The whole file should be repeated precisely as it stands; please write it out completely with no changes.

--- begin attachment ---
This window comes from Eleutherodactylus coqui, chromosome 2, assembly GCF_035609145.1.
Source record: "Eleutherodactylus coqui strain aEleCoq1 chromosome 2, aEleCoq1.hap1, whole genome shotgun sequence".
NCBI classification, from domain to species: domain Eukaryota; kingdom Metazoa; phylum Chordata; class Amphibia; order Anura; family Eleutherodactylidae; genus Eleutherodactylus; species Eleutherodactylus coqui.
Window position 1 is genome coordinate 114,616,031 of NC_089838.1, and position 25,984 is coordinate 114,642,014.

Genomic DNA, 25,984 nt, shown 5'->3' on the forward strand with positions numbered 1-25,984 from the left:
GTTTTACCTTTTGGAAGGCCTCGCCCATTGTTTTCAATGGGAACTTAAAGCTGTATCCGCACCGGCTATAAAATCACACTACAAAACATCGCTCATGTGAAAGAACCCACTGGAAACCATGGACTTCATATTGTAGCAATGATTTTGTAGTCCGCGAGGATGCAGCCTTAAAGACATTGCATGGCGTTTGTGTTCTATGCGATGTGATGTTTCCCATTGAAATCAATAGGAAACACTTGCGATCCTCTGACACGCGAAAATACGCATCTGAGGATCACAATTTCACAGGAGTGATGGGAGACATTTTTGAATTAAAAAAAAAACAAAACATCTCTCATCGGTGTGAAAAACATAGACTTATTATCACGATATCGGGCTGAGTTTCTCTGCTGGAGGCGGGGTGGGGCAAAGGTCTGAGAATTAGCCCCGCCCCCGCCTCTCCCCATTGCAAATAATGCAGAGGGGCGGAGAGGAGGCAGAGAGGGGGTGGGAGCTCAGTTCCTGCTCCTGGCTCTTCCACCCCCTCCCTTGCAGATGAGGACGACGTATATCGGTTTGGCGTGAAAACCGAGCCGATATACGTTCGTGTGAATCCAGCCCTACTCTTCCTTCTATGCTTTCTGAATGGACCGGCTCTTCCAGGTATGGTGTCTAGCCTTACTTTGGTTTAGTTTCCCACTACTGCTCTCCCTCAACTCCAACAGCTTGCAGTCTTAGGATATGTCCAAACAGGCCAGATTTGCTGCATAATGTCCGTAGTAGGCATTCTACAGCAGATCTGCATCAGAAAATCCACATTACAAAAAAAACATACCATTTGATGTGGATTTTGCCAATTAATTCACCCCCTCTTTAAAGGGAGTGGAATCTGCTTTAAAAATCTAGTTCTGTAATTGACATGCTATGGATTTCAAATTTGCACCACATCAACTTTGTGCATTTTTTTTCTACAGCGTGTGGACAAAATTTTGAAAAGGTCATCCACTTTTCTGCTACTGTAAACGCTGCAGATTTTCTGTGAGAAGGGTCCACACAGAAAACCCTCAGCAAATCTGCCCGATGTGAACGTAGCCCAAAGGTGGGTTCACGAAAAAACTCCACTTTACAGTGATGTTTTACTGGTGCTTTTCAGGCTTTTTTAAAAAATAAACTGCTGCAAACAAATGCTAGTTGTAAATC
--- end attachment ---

This window comes from Eleutherodactylus coqui, chromosome 2, assembly GCF_035609145.1.
Source record: "Eleutherodactylus coqui strain aEleCoq1 chromosome 2, aEleCoq1.hap1, whole genome shotgun sequence".
NCBI classification, from domain to species: domain Eukaryota; kingdom Metazoa; phylum Chordata; class Amphibia; order Anura; family Eleutherodactylidae; genus Eleutherodactylus; species Eleutherodactylus coqui.
Window position 1 is genome coordinate 114,616,031 of NC_089838.1, and position 25,984 is coordinate 114,642,014.

Genomic DNA, 25,984 nt, shown 5'->3' on the forward strand with positions numbered 1-25,984 from the left:
GTTTTACCTTTTGGAAGGCCTCGCCCATTGTTTTCAATGGGAACTTAAAGCTGTATCCGCACCGGCTATAAAATCACACTACAAAACATCGCTCATGTGAAAGAACCCACTGGAAACCATGGACTTCATATTGTAGCAATGATTTTGTAGTCCGCGAGGATGCAGCCTTAAAGACATTGCATGGCGTTTGTGTTCTATGCGATGTGATGTTTCCCATTGAAATCAATAGGAAACACTTGCGATCCTCTGACACGCGAAAATACGCATCTGAGGATCACAATTTCACAGGAGTGATGGGAGACATTTTTGAATTAAAAAAAAAACAAAACATCTCTCATCGGTGTGAAAAACATAGACTTATTATCACGATATCGGGCTGAGTTTCTCTGCTGGAGGCGGGGTGGGGCAAAGGTCTGAGAATTAGCCCCGCCCCCGCCTCTCCCCATTGCAAATAATGCAGAGGGGCGGAGAGGAGGCAGAGAGGGGGTGGGAGCTCAGTTCCTGCTCCTGGCTCTTCCACCCCCTCCCTTGCAGATGAGGACGACGTATATCGGTTTGGCGTGAAAACCGAGCCGATATACGTTCGTGTGAATCCAGCCCTACTCTTCCTTCTATGCTTTCTGAATGGACCGGCTCTTCCAGGTATGGTGTCTAGCCTTACTTTGGTTTAGTTTCCCACTACTGCTCTCCCTCAACTCCAACAGCTTGCAGTCTTAGGATATGTCCAAACAGGCCAGATTTGCTGCATAATGTCCGTAGTAGGCATTCTACAGCAGATCTGCATCAGAAAATCCACATTACAAAAAAAACATACCATTTGATGTGGATTTTGCCAATTAATTCACCCCCTCTTTAAAGGGAGTGGAATCTGCTTTAAAAATCTAGTTCTGTAATTGACATGCTATGGATTTCAAATTTGCACCACATCAACTTTGTGCATTTTTTTTCTACAGCGTGTGGACAAAATTTTGAAAAGGTCATCCACTTTTCTGCTACTGTAAACGCTGCAGATTTTCTGTGAGAAGGGTCCACACAGAAAACCCTCAGCAAATCTGCCCGATGTGAACGTAGCCCAAAGGTGGGTTCACGAAAAAACTCCACTTTACAGTGATGTTTTACTGGTGCTTTTCAGGCTTTTTTAAAAAATAAACTGCTGCAAACAAATGCTAGTTGTAAATC